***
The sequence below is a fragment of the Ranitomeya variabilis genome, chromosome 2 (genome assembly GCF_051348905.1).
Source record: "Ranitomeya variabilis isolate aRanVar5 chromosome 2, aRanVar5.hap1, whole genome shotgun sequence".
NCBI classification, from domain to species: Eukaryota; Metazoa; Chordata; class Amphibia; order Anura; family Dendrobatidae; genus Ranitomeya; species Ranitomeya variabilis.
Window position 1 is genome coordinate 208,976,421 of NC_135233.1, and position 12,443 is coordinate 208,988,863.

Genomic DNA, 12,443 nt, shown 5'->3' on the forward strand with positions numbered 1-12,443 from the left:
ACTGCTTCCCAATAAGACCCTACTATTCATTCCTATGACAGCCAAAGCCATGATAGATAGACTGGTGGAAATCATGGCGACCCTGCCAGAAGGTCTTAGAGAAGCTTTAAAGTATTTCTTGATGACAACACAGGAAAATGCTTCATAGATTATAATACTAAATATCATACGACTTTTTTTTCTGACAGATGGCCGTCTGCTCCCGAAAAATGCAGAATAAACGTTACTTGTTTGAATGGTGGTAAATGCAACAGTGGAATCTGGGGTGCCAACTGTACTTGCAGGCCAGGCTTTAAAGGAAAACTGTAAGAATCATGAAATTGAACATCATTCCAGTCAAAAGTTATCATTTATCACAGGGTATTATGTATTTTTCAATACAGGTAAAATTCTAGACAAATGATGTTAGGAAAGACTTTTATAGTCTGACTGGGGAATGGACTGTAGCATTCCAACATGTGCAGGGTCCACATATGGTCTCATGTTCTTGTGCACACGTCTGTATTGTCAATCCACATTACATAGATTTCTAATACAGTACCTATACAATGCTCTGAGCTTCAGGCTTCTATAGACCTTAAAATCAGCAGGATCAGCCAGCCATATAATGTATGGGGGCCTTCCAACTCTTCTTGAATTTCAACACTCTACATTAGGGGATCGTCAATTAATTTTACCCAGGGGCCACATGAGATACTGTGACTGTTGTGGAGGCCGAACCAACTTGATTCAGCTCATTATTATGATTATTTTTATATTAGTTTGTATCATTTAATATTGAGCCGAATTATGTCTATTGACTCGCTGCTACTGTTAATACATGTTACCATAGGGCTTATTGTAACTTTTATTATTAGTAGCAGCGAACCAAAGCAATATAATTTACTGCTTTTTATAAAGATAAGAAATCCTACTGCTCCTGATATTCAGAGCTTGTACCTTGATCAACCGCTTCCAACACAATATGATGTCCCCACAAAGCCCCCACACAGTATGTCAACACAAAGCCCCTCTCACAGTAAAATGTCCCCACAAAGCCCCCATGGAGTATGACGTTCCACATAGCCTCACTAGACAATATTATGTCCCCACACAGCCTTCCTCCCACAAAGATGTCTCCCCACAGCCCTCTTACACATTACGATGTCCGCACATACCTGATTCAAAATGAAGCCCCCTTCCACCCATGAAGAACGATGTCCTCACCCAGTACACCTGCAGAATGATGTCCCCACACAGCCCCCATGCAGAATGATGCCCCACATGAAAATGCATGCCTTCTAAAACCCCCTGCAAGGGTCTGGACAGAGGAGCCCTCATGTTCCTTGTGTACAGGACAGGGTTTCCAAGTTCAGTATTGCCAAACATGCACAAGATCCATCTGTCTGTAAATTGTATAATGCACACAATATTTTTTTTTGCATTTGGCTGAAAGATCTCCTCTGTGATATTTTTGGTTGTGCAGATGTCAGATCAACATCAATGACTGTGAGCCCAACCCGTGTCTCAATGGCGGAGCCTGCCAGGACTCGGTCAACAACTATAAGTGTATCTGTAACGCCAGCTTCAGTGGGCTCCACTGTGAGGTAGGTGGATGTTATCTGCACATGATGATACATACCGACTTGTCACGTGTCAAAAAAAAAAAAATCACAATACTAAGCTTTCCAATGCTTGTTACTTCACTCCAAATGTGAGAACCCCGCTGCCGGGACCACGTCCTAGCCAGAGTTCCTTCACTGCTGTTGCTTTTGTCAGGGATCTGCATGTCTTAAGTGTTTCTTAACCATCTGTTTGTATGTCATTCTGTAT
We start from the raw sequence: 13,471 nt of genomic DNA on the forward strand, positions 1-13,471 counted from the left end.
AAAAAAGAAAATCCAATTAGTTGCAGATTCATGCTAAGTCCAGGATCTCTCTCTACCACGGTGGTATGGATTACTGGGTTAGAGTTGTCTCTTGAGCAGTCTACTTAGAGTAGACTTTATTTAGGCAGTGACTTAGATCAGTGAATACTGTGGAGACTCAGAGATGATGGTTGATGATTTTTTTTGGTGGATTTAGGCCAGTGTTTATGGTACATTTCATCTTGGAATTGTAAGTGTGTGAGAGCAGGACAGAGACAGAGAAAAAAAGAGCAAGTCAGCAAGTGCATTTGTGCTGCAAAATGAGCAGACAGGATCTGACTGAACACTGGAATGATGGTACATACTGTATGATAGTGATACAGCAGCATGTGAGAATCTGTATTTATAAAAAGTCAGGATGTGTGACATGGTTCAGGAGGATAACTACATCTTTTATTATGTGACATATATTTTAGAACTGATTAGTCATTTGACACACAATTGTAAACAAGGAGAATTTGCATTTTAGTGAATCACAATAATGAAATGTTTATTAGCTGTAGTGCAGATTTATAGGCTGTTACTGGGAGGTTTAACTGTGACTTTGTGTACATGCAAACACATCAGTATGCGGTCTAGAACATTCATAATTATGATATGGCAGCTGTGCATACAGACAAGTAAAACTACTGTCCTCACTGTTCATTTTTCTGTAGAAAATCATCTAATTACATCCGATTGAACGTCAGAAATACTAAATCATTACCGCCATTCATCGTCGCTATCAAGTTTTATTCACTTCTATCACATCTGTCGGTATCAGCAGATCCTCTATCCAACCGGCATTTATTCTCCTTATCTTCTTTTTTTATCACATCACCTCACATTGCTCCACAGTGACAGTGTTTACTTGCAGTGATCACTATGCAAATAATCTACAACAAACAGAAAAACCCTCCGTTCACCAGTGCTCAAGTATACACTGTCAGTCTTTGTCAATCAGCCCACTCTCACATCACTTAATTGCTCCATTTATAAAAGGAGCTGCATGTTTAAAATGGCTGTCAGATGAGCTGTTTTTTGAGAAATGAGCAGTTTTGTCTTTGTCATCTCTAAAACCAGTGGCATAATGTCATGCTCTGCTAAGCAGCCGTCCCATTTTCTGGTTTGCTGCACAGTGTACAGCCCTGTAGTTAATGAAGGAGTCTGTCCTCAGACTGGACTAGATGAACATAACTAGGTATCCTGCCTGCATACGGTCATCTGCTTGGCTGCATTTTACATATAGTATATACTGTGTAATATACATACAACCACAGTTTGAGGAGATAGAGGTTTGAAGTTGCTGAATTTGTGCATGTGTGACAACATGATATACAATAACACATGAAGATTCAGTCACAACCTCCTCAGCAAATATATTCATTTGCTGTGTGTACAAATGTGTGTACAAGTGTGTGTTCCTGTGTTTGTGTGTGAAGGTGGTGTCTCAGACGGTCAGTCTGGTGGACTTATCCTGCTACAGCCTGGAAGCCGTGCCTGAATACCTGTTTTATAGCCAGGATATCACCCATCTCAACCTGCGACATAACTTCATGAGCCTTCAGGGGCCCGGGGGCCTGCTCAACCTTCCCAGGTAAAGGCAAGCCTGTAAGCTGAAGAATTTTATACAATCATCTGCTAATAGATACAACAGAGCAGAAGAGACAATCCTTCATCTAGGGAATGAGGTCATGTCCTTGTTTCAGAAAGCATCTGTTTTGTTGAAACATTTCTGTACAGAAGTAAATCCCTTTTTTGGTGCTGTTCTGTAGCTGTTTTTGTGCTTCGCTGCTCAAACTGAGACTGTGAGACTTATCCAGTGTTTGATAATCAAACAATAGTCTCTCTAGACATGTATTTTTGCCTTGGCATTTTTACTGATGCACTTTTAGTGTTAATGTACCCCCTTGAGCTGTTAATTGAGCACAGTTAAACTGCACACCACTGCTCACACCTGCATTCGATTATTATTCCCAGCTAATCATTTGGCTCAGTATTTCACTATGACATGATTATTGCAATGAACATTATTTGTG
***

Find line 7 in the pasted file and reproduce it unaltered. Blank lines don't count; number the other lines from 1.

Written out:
We start from the raw sequence: 13,471 nt of genomic DNA on the forward strand, positions 1-13,471 counted from the left end.